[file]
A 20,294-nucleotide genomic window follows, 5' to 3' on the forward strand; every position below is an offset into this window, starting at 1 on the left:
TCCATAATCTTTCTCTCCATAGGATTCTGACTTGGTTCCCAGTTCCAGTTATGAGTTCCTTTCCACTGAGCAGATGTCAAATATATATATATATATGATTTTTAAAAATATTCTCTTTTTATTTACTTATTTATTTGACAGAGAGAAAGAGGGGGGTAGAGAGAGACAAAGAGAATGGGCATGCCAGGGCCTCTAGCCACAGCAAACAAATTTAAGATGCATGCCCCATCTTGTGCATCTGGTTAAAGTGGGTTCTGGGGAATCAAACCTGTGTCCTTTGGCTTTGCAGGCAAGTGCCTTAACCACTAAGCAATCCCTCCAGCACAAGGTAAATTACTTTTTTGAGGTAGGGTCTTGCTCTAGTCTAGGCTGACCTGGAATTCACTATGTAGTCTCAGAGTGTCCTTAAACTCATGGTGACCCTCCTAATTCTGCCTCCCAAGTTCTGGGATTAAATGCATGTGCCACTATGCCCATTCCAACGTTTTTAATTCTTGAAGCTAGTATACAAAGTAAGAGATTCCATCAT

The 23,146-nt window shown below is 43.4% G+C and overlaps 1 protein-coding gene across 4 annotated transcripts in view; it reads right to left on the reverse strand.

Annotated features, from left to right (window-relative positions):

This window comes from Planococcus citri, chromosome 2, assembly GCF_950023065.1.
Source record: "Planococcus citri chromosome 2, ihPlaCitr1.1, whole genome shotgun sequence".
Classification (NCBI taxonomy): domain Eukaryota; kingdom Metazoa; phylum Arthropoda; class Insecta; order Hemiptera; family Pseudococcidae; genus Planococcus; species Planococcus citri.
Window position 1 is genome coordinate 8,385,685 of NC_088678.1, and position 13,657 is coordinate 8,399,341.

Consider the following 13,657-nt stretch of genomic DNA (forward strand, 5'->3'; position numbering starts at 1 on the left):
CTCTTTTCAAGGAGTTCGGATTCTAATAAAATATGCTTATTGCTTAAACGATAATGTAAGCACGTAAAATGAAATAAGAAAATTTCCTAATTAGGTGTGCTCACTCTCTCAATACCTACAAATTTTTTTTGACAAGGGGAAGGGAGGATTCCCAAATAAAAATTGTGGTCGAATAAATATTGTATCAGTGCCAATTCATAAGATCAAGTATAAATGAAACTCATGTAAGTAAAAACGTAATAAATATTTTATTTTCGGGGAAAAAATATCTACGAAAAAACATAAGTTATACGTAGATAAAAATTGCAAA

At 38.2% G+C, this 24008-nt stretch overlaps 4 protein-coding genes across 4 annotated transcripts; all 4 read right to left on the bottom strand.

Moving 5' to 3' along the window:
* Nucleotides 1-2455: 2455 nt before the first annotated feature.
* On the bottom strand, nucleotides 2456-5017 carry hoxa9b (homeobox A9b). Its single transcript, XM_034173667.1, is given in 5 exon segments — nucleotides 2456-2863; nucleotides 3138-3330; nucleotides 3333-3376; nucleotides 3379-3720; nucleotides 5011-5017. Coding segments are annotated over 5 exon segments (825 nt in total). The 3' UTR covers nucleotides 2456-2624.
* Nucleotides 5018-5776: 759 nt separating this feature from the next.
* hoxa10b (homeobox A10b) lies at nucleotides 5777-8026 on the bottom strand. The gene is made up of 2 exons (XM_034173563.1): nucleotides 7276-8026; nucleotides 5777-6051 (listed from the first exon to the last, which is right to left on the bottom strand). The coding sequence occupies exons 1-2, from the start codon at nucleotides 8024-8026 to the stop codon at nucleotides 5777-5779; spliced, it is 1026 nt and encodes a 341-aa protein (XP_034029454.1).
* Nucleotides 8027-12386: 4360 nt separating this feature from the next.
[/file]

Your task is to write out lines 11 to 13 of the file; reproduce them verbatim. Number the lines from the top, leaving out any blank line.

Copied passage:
At 38.2% G+C, this 24008-nt stretch overlaps 4 protein-coding genes across 4 annotated transcripts; all 4 read right to left on the bottom strand.

Moving 5' to 3' along the window:
* Nucleotides 1-2455: 2455 nt before the first annotated feature.